“There was a sense of new confidence,” he continues, “finding your new skin and getting comfortable in it. All of us work very hard jobs when we’re home, and there was a feeling of wanting to get out of here. Music is what we all want to do; it’s taken me so far already. If I am as honest as possible and push as hard as I can, what boundaries are there? It was finding personal boundaries as we went along. We tried to push past anything setting a boundary for us.”
“All of the songs portray different parts of this process,” Smelley adds, “different emotions along the way. Some of the songs are more vulnerable and more from what you’re internally thinking. Some are more when you’re the most frustrated and least rational. All of it has a place. It felt harsh, but were we going to lie and say we haven’t felt like telling people to leave [us] the fuck alone?”
“Then, there’s a song like ‘OUTLAW,’” Riley states, “about where we’re from and understanding that people don’t make it out of here to do great things. Just knowing that once you’ve broken out of this bubble, you feel completely confident knowing who you are [and] showing that confidence through a song—songs like ‘BITE DOWN,’ which is a song saying we’re not scared to go through pain.”
“We’ve been through enough already that we feel calloused to it,” he says, referencing the band’s 2014 full-length, Calloused. “Then, you go through [2017’s] Cold, where it’s about feeling numb to things and realizing what made me feel cold and numb. Out of Control is just about understanding it all and appreciating that it all built up to who you are now, that you have the courage to face anything, go out and get anything you want, so what’s the next thing?”
Now that the rules Gideon were brought up with have largely been left behind, was it easy for them to come up with new boundaries?
“We’re all at a good boundaries place,” Riley announces. “Looking at it from a human perspective, whenever you look at life from a different angle, you understand that this is a learning process at the same time. We’re just seeing where this takes us. We’re trying to see where this takes us while having each other’s backs. Music is the one thing that has never changed, and we all share this massive love for music and how powerful it is. It can make you feel things that other parts of life can’t. We’re so in love with what we do, and we want to be able to use it.”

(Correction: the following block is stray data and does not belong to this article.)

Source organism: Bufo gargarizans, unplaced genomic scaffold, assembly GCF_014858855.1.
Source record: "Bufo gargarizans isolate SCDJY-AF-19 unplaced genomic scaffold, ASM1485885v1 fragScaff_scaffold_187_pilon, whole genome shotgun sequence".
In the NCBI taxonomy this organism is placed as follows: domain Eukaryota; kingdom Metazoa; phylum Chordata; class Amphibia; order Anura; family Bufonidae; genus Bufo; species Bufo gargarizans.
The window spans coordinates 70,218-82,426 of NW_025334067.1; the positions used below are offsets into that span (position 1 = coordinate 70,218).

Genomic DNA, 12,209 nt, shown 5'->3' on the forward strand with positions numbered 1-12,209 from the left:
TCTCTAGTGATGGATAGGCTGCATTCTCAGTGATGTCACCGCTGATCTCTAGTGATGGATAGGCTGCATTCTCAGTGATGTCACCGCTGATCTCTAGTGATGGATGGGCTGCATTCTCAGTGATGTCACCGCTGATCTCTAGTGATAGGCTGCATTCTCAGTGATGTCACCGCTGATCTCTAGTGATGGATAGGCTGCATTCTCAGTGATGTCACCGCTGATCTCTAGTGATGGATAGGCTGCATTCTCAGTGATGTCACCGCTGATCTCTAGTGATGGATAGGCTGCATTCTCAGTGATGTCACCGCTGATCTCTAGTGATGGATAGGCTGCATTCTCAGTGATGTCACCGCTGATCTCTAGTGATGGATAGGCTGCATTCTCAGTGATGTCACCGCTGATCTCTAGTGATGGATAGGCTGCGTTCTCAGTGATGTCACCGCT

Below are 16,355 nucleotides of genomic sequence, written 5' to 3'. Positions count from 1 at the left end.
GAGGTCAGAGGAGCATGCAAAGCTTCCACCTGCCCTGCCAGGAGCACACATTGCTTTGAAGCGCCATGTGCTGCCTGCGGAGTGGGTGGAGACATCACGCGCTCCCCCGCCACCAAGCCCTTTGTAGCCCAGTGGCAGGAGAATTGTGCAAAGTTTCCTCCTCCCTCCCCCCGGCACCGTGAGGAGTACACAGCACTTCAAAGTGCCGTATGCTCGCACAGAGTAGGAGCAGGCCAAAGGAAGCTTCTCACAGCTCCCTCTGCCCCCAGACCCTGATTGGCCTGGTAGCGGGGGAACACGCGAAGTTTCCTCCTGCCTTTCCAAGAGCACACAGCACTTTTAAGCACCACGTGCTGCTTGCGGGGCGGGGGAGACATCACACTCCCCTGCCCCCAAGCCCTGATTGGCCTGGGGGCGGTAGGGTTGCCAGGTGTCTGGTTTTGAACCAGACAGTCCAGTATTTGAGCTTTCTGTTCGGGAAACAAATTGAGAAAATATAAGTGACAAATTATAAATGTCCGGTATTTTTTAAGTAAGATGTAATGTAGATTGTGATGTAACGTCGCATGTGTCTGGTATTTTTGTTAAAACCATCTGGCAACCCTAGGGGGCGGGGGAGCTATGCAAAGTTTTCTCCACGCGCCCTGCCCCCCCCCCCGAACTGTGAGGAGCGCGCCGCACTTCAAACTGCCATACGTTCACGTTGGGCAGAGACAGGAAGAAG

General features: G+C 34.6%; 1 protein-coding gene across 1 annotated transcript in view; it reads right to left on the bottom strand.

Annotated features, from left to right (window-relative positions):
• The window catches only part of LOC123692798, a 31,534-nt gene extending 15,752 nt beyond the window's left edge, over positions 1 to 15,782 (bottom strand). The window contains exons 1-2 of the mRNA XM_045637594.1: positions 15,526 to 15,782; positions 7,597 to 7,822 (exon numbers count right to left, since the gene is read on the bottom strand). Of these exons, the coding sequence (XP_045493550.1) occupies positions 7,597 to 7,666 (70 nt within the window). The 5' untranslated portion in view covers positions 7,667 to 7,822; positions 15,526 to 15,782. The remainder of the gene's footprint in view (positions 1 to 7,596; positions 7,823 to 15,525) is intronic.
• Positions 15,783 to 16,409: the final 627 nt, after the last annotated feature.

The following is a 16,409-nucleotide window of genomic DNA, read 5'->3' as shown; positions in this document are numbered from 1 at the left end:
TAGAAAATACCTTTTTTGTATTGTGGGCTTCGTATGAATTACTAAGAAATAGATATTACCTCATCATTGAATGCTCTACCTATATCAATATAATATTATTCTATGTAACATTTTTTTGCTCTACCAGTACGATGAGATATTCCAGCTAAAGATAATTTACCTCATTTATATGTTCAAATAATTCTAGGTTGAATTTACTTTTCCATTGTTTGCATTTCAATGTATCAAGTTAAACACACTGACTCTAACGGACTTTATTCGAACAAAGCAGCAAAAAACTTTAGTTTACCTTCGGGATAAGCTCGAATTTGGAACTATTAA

“Not to get all weird about it,” Smelley interjects, “but we’re all artists in our own craft. We all worked really hard to get where we are and worked to express ourselves in our full potential. That’s how we connect with people and how we find ourselves. That’s been a big driving force behind all this: breaking out of our boundaries that we had set. There are things that we all love to do musically that we are good at that we weren’t able to implement, because we felt stuck in this box. It all worked together for the greater good of this album. We stretched ourselves to get to this album being done. We’re all happier about playing these songs and being able to get this off our chest. It really is still a process, and we’re all dealing with the backlash in our own ways—some worse than others.”
“I’m just thankful for this process,” DeRusha smiles. “Anytime you want to progress in life, anytime you want to achieve something great in life, there’s going to be a lot of struggle and pain, and you just have to overcome it.”
“A lot of people have it misconstrued,” Smelley concludes. “They will say we did this in order to gain and gain. It’s one of those things where this process has not been easy, people trying to assume what you believed your whole life. One thing Gideon has always done, and what made this record feel right, is that we’ve always been completely honest. You can see that going through the last two records; [they] explain where we got to now. We knew it wasn’t going to be easy, but we knew it was something we had to do.”